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Achievements Aren't In Spite of Faith, but Because of It

ancient philosopher and or writer

Aristotle (Andreas Argirakis/

By    |   Tuesday, 02 April 2024 09:45 AM EDT

I’m an old-style creationist. I believe that, around 27 billion years ago, God literally snapped His fingers and created the universe.

My belief in creationism comes from Aristotle. In his "Metaphysics," the Philosopher introduced the concept of an "unmoved mover": everything in motion was set into motion by something else.

If A is in motion, there must be a B that set A in motion, and so on. This series must culminate in an X -- an unmoved mover, a primary cause, the origin of all motion in the universe. Aristotle called this X "God," describing Him as perfectly beautiful, indivisible, and engaged in perfect contemplation: self-contemplation.

The "unmoved mover" has since been associated with the Judeo-Christian God by St. Thomas Aquinas.

This is the God who caused the universe, created life, and gives humans a purpose.

The God who offers atheists something to disbelieve in.

But what do atheists believe in if they claim not to believe in anything?

The logical opposite: the universe is eternal, life was created from non-life, and our existence is pure chance.

At one time, the scientific consensus supported an eternal universe, eliminating the need for a creator.

Atheists everywhere rejoiced, with Nietzsche even claiming that time itself was in 'eternal recurrence'. With no beginning or end to time, God was written out of history.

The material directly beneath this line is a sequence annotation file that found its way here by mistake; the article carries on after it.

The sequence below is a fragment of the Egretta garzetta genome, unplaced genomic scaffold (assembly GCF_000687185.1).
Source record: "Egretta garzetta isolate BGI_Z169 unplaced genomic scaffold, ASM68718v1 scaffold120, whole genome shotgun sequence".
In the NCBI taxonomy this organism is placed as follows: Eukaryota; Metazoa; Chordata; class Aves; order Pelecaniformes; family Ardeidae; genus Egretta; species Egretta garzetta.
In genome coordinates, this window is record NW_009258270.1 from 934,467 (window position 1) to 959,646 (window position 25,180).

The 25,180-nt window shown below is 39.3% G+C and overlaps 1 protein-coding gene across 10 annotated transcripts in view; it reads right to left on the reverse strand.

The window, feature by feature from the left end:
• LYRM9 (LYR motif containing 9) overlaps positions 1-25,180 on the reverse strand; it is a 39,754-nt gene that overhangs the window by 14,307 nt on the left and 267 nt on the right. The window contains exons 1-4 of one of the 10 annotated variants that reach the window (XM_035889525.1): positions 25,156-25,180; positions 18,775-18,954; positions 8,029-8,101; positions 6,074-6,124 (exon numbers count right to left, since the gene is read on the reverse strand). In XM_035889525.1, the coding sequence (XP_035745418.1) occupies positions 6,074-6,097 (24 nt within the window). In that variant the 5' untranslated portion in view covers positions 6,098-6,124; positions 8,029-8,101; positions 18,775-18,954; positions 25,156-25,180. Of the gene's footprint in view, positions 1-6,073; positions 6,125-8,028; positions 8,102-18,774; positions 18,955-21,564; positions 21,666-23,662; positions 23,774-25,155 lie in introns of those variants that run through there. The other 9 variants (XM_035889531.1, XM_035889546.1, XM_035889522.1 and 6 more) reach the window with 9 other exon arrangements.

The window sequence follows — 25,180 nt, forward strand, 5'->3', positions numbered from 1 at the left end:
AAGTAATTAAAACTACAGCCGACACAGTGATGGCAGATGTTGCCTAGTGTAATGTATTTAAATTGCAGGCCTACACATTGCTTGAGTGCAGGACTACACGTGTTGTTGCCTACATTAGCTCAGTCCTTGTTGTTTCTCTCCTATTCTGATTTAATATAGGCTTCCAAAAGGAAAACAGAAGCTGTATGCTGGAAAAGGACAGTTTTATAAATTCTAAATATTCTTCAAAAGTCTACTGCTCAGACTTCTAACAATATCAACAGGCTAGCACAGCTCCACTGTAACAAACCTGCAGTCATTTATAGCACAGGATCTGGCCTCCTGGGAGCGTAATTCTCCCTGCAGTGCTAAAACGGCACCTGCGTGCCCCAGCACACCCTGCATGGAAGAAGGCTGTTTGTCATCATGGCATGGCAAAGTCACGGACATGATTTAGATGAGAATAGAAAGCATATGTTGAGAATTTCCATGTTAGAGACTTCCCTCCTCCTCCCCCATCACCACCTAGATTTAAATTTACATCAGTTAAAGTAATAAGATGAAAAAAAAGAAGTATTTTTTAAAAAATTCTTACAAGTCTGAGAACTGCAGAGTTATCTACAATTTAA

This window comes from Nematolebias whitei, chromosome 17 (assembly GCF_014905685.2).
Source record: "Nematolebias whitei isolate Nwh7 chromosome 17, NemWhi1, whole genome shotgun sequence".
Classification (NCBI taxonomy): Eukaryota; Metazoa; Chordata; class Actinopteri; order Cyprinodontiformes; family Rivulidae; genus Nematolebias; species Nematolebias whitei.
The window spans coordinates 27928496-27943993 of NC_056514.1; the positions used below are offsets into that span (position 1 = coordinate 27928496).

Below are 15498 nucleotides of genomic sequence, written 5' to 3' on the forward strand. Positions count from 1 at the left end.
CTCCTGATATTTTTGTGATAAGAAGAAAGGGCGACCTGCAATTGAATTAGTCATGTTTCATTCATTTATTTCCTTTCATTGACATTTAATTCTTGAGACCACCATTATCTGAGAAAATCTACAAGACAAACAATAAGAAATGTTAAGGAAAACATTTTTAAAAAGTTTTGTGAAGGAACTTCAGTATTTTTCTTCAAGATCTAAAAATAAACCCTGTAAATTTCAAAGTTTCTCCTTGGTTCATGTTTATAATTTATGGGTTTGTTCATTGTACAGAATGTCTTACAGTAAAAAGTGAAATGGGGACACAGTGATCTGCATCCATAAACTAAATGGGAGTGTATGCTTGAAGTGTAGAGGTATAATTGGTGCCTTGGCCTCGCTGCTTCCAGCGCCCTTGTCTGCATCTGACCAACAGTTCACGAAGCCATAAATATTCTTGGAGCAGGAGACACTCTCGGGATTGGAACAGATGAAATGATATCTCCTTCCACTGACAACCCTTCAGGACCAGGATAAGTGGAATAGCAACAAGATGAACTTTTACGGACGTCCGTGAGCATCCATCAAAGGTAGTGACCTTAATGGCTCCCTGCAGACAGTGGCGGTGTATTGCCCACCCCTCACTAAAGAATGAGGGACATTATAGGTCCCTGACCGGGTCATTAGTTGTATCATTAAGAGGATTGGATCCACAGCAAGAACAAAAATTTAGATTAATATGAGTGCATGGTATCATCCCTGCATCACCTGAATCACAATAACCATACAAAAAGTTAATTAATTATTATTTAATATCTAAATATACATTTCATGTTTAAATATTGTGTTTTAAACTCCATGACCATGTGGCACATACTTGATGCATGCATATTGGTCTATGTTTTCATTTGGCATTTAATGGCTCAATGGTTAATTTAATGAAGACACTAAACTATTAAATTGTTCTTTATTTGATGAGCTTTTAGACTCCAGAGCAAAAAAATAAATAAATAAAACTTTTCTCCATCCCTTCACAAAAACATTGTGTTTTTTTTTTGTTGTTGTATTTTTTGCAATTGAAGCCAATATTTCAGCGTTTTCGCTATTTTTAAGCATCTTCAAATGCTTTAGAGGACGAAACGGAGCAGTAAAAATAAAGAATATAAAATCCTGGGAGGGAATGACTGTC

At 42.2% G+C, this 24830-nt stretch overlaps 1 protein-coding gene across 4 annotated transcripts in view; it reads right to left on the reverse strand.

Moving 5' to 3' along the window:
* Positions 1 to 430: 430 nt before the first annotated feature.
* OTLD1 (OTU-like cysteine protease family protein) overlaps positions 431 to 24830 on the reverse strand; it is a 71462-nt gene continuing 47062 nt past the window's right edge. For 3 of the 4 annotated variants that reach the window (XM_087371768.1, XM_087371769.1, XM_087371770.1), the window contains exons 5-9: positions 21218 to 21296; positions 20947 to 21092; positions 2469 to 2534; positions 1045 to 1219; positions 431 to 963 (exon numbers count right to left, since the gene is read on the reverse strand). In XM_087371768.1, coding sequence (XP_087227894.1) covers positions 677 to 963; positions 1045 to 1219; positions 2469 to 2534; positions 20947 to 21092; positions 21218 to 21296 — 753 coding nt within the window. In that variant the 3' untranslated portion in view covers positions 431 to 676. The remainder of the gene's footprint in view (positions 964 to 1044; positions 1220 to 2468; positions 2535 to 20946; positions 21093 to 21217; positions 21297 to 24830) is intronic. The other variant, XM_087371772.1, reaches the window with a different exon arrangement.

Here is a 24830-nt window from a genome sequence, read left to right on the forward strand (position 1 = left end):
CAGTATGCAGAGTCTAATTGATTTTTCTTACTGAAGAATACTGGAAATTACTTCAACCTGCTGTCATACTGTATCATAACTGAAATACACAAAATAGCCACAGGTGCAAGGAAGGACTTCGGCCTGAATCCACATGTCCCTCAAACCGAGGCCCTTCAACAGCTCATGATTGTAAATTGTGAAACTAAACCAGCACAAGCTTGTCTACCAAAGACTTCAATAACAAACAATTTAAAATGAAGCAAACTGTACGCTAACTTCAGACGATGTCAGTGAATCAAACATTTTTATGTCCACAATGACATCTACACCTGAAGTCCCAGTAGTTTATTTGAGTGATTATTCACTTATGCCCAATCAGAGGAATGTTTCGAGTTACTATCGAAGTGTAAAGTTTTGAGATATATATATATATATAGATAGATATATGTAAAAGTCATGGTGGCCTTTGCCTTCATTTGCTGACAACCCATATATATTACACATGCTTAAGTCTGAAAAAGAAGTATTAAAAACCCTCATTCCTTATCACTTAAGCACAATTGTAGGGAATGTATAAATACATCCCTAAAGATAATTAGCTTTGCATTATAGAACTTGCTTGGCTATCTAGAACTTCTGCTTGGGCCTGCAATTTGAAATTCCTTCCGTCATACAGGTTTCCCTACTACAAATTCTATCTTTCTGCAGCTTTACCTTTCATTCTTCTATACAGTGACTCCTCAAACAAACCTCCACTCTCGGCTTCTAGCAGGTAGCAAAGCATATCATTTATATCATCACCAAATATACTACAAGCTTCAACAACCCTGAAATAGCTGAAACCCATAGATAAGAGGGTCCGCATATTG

That was until Georges Lemaître, a Catholic priest, proved the scientific consensus wrong. His Big Bang Theory was a massive score for religion.

If the universe had a beginning, there could have been a moment of creation. Additionally, this theory validated St. Augustine’s 4th-century insight that time and matter have a common origin.

The Big Bang doesn't necessarily imply a creator, however, a creator would address a significant issue: without a cause, the Big Bang would violate the laws of conservation of mass and energy.

But the "eternal universe" debacle wasn't the first instance of atheist cosmology being subjected to ridicule.

The idea of a flat Earth is a fundamentally atheistic proposition, originating from the works of Epicurus, a fourth century B.C. atheist who aimed to discredit the pagan worship of the Sun and Moon as physical deities, arguing that these celestial bodies were just atmospheric phenomena.

To align with gravity, Epicurus proposed that atoms would continuously fall into an endless void until encountering resistance.

A spherical Earth would cause matter to slip off its edges.

Conversely, a flat Earth would provide the necessary resistance to retain matter on its surface while the Earth itself continued to fall into the void, thus "explaining" cosmological movements.

Epicurean cosmology held time and space were eternal and everything was material, leaving no room for metaphysics.

In Epicurean ethics, or 'egoistic hedonism,' the purpose of life is experiencing pleasure.

The prospect of an afterlife’s reckoning undermines this purpose, necessitating a materialistic universe devoid of metaphysical morality sources. An entire pseudoscientific framework, designed backward to support his assumption of atheism.